This is why the plate sides overhang the wheel to keep the magnets in line and to stay on the wheel.
Note: these magnets do not have bearings on them. I did wrap the running magnet with one turn of electrical tape to give it "traction" so to speak against the wheel.
When the wheel starts to turn, stop and build a adjustable bracket to hold the chaser magnet in this position. This is, as should be a "hands off" motor.
Build brackets and a adjustable stop for the shaft also.
Go back to the shaft and bring down the chaser magnet slowly and the wheel will turn if the adjustments are made correctly.
Adjustment of the bracket holding the magnet inside the wheel should be made adjustable.
All these adjustments are critical and takes much patience to do. But if you get them right, you will be humbled to watch it work.
I think if tracks could be made in the wheel hub, inside and out, that the magnets would stay in line more.
Perhaps the wheel could be made of a better material, such as aluminium. The magnets still have a tendency to "cock" without tracking.
Balance could be much better with a aluminium wheel. The distance between the shaft and the cradle to the wheel is critical.
The "chaser" magnet seems to have to have more down force on the "running" magnet as well as a repulsive force up the wheel.
But the repulsive force seems not as critical. I wish someone would consider replicating this design.
If this motor has a previous patent, I'm not aware of it. I give the design away as shareware.
Use it as you wish, but remember who offered this design! Send all huge donations to me personally.
Contact the Inventor Robert H. Calloway
Update 07/11/01 - (still verifying this)
The following email was received by Robert Calloway and Henry Curtis, then forwarded to KeelyNet, we have asked for more details on the magnets, placement, RPM and possibly photos which will be appended as received. Hey guys, this is incredible. I was working on a design for a Perpetual Motion Device (PPM) based on magnets and I came across your site. My design was altogether different from yours, but I was searching on magnets and found your site. Well, since I had a workshop FULL of magnets, I decided to try and build a Permanent Magnet Motor for myself. I thought it would be difficult to get the magnets aligned correctly, but it was quite simple in fact. I spent about 30 minutes tops arranging the magnets. My design called for two thin sheets of Plexiglas cut into 36 inch circles. I mounted bearings to each, and mounted them on an axle. I took two curved sheets of Velcro, and attached them to half of each wheel. I glued the other side of the Velcro to the sides of each magnet. This would allow for easy repositioning of the magnets. I then sandwiched the magnets between the sheets of Plexiglas, to add to the Velcro's strength in holding them in place. I weighed the magnets, and added weights of equal weight to the other side of the wheel, to balance it. After a few lockups and magnet repositioning, it did start to spin and spin strongly! It's pretty impressive. Anyway, I then bought a simple 6-volt light generator for a bike at Wal-Mart and started to power all sorts of things. I want to find a small 12-volt generator, so I can power practical 12-volt items which are widely available. I'm hoping, quite soon, to be able to power most electrical items in my house from generators running off these things. This invention is HUGE! How come you guys are not more popular? John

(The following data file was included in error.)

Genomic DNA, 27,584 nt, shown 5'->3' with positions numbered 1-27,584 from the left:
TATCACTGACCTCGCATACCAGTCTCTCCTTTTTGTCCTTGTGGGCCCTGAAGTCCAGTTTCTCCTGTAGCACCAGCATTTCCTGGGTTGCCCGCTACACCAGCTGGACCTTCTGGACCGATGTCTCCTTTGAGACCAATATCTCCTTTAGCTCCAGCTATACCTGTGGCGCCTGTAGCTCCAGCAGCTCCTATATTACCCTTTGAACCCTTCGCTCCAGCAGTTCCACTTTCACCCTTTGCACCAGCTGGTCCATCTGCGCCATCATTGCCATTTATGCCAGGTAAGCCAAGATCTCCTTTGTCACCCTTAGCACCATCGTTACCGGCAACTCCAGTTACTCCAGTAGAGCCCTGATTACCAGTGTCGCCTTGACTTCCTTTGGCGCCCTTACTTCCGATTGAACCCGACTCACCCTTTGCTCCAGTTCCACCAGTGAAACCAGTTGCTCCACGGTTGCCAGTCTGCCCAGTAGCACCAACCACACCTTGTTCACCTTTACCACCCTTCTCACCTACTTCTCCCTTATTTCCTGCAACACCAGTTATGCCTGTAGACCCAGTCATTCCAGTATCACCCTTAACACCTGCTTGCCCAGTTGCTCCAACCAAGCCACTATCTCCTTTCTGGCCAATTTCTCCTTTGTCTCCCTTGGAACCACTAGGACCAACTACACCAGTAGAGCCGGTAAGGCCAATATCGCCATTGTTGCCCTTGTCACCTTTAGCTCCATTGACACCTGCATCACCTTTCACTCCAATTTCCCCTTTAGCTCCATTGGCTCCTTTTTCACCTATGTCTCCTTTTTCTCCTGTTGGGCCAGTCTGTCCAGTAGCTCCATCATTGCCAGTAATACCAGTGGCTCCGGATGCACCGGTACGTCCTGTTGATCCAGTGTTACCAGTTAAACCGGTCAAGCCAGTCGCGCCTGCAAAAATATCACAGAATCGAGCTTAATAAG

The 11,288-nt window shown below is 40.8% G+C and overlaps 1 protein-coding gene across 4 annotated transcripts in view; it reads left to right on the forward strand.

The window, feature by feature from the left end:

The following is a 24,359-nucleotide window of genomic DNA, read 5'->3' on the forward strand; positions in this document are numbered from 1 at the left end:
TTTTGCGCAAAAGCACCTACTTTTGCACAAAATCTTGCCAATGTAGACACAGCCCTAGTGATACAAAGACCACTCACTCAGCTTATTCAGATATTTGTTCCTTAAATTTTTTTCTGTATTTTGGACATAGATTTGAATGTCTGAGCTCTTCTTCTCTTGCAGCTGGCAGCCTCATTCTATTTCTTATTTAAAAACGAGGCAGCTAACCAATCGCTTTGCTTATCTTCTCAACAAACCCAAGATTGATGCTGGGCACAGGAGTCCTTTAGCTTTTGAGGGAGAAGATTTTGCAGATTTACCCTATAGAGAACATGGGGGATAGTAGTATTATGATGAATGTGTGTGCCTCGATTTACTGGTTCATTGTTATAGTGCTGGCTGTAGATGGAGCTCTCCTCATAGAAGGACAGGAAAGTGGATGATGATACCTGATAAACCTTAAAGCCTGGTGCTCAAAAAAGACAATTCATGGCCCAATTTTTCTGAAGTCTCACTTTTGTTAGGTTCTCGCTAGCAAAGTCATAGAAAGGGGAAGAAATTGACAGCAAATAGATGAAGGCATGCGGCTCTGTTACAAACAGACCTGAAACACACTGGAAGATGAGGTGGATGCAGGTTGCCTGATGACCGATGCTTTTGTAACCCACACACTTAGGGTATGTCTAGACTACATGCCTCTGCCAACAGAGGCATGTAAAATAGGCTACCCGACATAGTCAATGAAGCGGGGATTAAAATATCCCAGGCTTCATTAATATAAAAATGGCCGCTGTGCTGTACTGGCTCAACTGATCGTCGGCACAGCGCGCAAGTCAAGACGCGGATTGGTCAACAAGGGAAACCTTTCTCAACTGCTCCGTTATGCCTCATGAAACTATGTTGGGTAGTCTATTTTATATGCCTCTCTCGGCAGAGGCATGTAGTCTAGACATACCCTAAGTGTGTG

Update from Robert Calloway on 07/11/01 Magnets...leave the thought of north and south behind for now. Think flux, repelling flux against another repelling magnet. Flux can be manipulated. Flux is the wind. The flux fields between two repelling magnets does no join or intermingle. They bulge and deform into different shapes and patterns. Building a PPM requires looking at these flux patterns. All magnets are never the same, even though they look and feel the same. One could build a PPM and then copy it exactly, and it would not work. You MUST see the flux pattern. I have specifically said you must view these patterns using a box with metal filings. If you build a PPM without doing this, you are very lucky. "John T" has said that he has built the PPM, and I hope that he has done so. He has also said that he has turned a 6 volt generator with it, and I hope that he has done so. "John T" must explain how he turned the generator with the bearings installed to the disks? That means there is no shaft to turn to drive the generator. He could conceivably turn the generator from the disks I suppose. I truly hope he did. I am beholding to an agreement against full disclosure on this design. Regards, Robert H. Calloway Magnetic Anomalies